People always said that “when your water bag break, don’t panic. Stay cool, pack your suitcase and enjoy a good meal before admitting into the hospital.” Probably they should also add, “don’t worry about the mess on the floor at home. Get your husband to clean it up.”
As our hospital bag is packed two weeks ahead of the Estimated Delivery Date (EDD), my wife and myself are more prepared and less panic when the water bag broke. This is the rule of thumb. There were no contractions felt, just messy water stains on the floor.
Despite this is my second child, both scenarios are different. Kayden was induced while Baby N has its water bag break. Before admitting into the hospital, my wife and I had our lunch at Mount Alvernia’s cafeteria before heading to the delivery ward at level 3.
First-time Dads will have lots of questions on how would it be like in the delivery ward, what roles do they play and how they could help their wives in labour pain. As this is my second time, I would love to share my experiences in the delivery ward. Relax and enjoy the below tips.
Enjoy Your Coffee Before The PUSH!
When I am writing this paragraph, I am dead serious. Dads, please enjoy the free flow beverage dispenser before the delivery begins. The moment when the nurses shouted, “Here comes the next contraction. PUSH!“, you must have the energy to shout out loud and let your wife squeeze your arms tightly. Ouch!
Keep Your Wife Hydrated
Although my wife was given saline to prevent dehydration, six or more hours without consuming water to hydrate the throat and mouth can get uncomfortable. Therefore, don’t forget to grab a cup of water (with straw) for your wife when you are enjoying your coffee or tea.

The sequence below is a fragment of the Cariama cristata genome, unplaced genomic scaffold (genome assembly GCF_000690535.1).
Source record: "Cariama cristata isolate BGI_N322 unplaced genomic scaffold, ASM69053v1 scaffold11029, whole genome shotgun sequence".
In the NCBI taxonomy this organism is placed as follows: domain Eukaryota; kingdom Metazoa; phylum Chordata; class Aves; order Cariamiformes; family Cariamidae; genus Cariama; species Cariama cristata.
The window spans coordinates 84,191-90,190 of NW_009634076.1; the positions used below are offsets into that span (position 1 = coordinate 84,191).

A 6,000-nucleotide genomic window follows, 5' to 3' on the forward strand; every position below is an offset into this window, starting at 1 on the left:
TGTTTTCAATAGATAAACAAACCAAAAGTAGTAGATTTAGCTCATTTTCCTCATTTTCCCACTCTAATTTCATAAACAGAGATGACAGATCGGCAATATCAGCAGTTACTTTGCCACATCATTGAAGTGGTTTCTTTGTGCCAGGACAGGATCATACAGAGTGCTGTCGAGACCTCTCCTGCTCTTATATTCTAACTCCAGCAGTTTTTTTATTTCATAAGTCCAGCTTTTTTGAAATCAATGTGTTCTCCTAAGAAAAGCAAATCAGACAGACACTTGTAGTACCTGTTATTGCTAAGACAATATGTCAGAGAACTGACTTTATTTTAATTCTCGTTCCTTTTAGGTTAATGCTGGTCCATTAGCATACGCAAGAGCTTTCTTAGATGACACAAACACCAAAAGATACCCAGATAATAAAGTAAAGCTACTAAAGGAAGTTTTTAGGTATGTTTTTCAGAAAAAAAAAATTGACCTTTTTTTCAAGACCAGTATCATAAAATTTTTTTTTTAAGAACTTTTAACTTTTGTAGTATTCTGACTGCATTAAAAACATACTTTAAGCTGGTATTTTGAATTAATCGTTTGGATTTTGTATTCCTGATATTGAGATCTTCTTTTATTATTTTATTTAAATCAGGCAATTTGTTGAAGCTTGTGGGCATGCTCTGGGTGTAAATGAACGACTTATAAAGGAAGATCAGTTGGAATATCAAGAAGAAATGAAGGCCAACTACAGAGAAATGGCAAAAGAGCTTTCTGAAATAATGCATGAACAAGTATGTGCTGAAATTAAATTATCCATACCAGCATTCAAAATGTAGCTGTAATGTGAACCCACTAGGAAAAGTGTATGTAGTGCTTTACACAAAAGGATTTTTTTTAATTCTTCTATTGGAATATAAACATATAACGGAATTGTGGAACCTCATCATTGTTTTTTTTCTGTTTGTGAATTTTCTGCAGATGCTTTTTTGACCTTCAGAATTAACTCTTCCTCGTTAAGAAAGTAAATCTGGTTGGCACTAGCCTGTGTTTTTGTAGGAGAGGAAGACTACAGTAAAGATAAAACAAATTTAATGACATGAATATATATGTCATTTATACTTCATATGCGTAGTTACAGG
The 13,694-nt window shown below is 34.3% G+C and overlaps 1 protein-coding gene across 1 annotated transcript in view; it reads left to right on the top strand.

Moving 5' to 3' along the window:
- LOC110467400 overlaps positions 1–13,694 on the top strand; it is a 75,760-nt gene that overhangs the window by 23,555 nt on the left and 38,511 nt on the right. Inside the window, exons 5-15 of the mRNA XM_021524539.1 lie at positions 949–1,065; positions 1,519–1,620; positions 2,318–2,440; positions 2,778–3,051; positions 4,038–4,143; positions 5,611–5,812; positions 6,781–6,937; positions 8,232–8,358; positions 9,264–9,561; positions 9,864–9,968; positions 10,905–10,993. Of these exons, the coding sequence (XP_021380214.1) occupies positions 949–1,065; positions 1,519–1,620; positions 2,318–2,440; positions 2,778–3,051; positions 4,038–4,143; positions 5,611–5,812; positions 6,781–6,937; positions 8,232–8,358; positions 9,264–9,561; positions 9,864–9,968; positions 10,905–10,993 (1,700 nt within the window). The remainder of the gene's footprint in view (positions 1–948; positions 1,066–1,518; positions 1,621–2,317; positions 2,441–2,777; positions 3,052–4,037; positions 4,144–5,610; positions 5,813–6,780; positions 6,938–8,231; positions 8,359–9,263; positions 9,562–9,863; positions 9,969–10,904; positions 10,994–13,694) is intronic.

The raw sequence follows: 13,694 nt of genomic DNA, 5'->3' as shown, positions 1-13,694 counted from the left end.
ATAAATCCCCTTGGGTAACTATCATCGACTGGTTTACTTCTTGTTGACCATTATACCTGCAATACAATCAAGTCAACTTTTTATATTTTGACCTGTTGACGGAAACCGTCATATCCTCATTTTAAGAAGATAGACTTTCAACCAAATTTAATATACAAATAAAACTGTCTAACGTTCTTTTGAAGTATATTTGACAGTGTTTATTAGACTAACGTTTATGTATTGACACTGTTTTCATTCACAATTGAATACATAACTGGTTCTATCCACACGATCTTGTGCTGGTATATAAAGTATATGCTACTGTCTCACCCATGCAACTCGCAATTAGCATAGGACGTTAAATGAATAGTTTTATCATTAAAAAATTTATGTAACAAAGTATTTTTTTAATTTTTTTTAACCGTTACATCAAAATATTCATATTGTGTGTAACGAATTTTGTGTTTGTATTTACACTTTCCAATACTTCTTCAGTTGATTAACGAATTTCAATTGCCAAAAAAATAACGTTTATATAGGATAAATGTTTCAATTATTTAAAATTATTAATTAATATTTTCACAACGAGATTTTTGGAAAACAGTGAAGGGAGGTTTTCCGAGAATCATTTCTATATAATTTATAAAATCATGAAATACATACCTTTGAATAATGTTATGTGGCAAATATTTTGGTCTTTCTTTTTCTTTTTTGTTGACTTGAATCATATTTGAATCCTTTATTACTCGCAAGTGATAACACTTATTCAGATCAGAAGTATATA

Be The Funny Husband
Pregnant wives can get panic and anxious in the delivery wards. What I did was to keep talking to my wife, crack some jokes and watched television together to shift her troubled mind away. This will make her more relax.
Take Note Of The Medical Procedures
When my wife is stuck on the bed with needles, I took the time to take notice on the drips given to my wife, settings on the medical equipment, tubes of epidural used, any assisted delivery tools used and the nurses on duty. This is to ensure my wife and baby are in safe hands. Finally, no extra charges on the hospital bills.
When The Baby Is Out
Taa-Dah! My baby is out, but my story doesn’t end here. After the nurse has placed my crying newborn to the warmer in the delivery ward, I would need to ensure that my baby is tagged correctly with my wife’s particulars.
Measurements such as weight, length, the circumference of the head, body temperature and oxygen levels are the necessary checks. When in doubt, ask the nurse or the paediatrician. Don’t ask the gynae because he or she will be busy stitching and cleaning up the mess.
Register Your Baby
While my gynae is busy, I followed the nurse to register my newborn baby in the nursery room. Besides vaccination, I also opted for Hearing Test and Metabolic Screen. These medical examinations will give my wife and myself a peace of mind on the health condition of our newborn. Our paediatrician will follow up with us on the results the next day.
My Final Thoughts
The whole labour process took nearly eight hours. I am happy that my gynae, Dr Loke Kah Leong, did an excellent job in making sure my wife and newborn baby are safe in his hands. The above mentions tips are from my personal experiences. If you would like to share some of your tips, do feel free to comment below.